Blockbuster Diabetes Drug Invokana Produces Adverse Effects

However, one of the very popular diabetes medications in the marketplace has been found to have some fatal side effects. Ring of Fire’s Farron Cousins and attorney David Haynes discuss those side effects.

Transcription of the aforementioned video:

Farron: David, Invokana, a blockbuster diabetes type two medication, we are finding out now it has a lot of negative side effects, as often happens with some of these blockbuster drugs. Before we get into these, real quick, just give us a summary of what Invokana is specifically employed for so far as the identification and things of that character.

David: This is just another Johnson and Johnson product which has become extremely popular. They have put a lot of money behind it. It is a drug to take care of the control of diabetes, which of course is a condition that millions of people have. Diabetes has a lot to do with the acid levels in a specific individual, and this is an inhibitor of some of those issues and has helped to control the diabetes difficulties, but what we are seeing is again, with real security concerns with Johnson and Johnson being elevated, and very serious concerns and lots of very serious adverse side effects for these patients, where it appears that Johnson and Johnson hasn’t properly tested this blockbuster medication before bringing it to market, and putting millions and millions of dollars behind their advertising rather than more clinical trials before pushing it out nationwide.

Farron: What is really intriguing is that Invokana commercials are very common on tv, obviously because type two diabetes is becoming more and more common these days. In these commercials, as we’ve often seen, they show the joyful men and women. Once they’re about the medication, they are living their own lives. They’re out there having fun. They’re barbecuing. They’re exercising. Then, in the real professional speak, they begin giving all these, ‘Invokana can lead to yadda, yadda, yadda, yadda.’

That’s what they do. There is a difference. The negative effects are spoken at a high school grade level. The benefits of the medications are always spoken at a grade school level. Study after study has shown that this is the way that these medications are marketed.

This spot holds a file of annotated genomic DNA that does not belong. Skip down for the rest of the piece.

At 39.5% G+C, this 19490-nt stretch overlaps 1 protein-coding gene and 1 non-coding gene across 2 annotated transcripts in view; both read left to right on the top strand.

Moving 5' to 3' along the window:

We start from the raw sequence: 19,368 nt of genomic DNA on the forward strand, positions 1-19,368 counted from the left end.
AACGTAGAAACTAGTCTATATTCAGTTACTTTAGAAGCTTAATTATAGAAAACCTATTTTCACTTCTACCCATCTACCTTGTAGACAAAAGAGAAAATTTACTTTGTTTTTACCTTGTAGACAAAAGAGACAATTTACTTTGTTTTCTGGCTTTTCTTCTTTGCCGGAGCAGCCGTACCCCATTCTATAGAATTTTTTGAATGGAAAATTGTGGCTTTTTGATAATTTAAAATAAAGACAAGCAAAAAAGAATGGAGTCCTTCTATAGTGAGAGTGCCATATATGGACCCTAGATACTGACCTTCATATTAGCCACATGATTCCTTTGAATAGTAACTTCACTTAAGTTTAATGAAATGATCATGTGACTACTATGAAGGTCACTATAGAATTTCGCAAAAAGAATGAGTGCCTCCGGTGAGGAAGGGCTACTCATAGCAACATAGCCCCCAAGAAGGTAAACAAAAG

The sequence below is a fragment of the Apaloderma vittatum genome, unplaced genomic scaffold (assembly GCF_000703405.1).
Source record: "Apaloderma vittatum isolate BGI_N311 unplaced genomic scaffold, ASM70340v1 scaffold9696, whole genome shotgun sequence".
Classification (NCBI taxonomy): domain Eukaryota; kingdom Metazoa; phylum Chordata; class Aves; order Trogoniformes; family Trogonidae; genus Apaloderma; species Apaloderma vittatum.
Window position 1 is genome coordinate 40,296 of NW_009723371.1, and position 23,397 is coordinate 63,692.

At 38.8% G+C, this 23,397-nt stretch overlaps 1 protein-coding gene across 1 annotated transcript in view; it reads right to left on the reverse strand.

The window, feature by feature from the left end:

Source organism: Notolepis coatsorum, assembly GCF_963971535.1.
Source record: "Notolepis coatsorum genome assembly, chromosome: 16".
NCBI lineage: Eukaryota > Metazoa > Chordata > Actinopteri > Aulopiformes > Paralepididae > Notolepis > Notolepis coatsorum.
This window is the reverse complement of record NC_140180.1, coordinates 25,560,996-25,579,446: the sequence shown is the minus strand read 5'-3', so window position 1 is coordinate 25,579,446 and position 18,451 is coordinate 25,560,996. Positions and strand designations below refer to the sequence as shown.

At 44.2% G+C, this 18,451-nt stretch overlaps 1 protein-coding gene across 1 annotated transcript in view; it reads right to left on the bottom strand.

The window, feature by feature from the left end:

When we’re discussing a medication like Invokana, we are looking at something that is causing kidney failure, heart attacks, ketoacidosis, and this really is a medication that is supposed to help excrete blood glucose in the bloodstream through the uterus. Those were only the first side effects we understood. Now we are starting to see things where people are shedding limbs as a result of taking this medication?

David: Yeah, that’s right. That’s the latest FDA advisory that has come out, is that there are a number of instances of amputation. Of course, diabetes sufferers can be prone to risk for amputation and reduction of limb, loss of feet. A lot of times that’s where it begins, so if you have a serious diabetes condition, you need to always be cognizant of this, but the information that’s coming out in this recent clinical trial evaluation, which the FDA has issued an advisory about and stated that they are going to be checking into further, is that the Invokana medication is greatly increasing the propensity for these types of amputations.

To begin with, this is the way the routine for a lot of these drugs unfortunately has performed. Info keeps seeping out about some of the concerns here, first starting with heart attacks, stroke, bone fracture, and things like this. This past year, those were the advisories that were coming out, and now more recently the amputation risk. The issue is that using a lot of these medications there are side effects, obviously, but the issue is if the maker, in this case Johnson and Johnson, have correctly warned about the potential side effects so that the doctor and the individual can make a educated decision about whether the medication’s pros outweigh the potential disadvantages and the risk.